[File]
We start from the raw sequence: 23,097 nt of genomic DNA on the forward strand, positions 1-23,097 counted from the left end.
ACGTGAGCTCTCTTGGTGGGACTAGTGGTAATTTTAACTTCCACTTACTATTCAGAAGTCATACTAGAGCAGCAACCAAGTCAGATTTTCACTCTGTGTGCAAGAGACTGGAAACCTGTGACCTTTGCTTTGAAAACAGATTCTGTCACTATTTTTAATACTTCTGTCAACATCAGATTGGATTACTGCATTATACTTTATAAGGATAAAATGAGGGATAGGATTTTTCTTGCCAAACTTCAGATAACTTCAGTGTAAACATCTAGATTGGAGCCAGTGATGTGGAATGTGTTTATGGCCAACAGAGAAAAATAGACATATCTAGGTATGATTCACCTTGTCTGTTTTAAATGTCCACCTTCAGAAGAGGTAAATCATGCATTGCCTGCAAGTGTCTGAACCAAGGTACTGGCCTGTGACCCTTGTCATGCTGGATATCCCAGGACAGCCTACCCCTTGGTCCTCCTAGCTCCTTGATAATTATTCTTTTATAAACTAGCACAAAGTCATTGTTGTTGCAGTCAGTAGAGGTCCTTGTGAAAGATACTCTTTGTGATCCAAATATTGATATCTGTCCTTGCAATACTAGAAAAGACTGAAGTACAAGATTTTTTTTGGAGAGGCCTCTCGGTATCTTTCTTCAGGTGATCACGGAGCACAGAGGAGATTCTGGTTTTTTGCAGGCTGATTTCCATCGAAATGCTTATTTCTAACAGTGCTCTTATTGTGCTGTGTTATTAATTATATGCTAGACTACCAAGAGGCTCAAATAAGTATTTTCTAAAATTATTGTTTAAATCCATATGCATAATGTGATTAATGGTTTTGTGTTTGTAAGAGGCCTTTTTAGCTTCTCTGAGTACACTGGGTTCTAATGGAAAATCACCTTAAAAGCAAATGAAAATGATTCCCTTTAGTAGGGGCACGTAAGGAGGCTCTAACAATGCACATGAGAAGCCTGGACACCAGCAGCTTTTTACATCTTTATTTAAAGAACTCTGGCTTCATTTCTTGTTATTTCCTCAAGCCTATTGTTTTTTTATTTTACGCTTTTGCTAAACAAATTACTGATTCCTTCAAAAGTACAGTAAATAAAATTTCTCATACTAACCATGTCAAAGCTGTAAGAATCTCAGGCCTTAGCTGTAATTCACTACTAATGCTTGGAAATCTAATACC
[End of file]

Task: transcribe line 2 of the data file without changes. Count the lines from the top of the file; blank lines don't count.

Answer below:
ACGTGAGCTCTCTTGGTGGGACTAGTGGTAATTTTAACTTCCACTTACTATTCAGAAGTCATACTAGAGCAGCAACCAAGTCAGATTTTCACTCTGTGTGCAAGAGACTGGAAACCTGTGACCTTTGCTTTGAAAACAGATTCTGTCACTATTTTTAATACTTCTGTCAACATCAGATTGGATTACTGCATTATACTTTATAAGGATAAAATGAGGGATAGGATTTTTCTTGCCAAACTTCAGATAACTTCAGTGTAAACATCTAGATTGGAGCCAGTGATGTGGAATGTGTTTATGGCCAACAGAGAAAAATAGACATATCTAGGTATGATTCACCTTGTCTGTTTTAAATGTCCACCTTCAGAAGAGGTAAATCATGCATTGCCTGCAAGTGTCTGAACCAAGGTACTGGCCTGTGACCCTTGTCATGCTGGATATCCCAGGACAGCCTACCCCTTGGTCCTCCTAGCTCCTTGATAATTATTCTTTTATAAACTAGCACAAAGTCATTGTTGTTGCAGTCAGTAGAGGTCCTTGTGAAAGATACTCTTTGTGATCCAAATATTGATATCTGTCCTTGCAATACTAGAAAAGACTGAAGTACAAGATTTTTTTTGGAGAGGCCTCTCGGTATCTTTCTTCAGGTGATCACGGAGCACAGAGGAGATTCTGGTTTTTTGCAGGCTGATTTCCATCGAAATGCTTATTTCTAACAGTGCTCTTATTGTGCTGTGTTATTAATTATATGCTAGACTACCAAGAGGCTCAAATAAGTATTTTCTAAAATTATTGTTTAAATCCATATGCATAATGTGATTAATGGTTTTGTGTTTGTAAGAGGCCTTTTTAGCTTCTCTGAGTACACTGGGTTCTAATGGAAAATCACCTTAAAAGCAAATGAAAATGATTCCCTTTAGTAGGGGCACGTAAGGAGGCTCTAACAATGCACATGAGAAGCCTGGACACCAGCAGCTTTTTACATCTTTATTTAAAGAACTCTGGCTTCATTTCTTGTTATTTCCTCAAGCCTATTGTTTTTTTATTTTACGCTTTTGCTAAACAAATTACTGATTCCTTCAAAAGTACAGTAAATAAAATTTCTCATACTAACCATGTCAAAGCTGTAAGAATCTCAGGCCTTAGCTGTAATTCACTACTAATGCTTGGAAATCTAATACC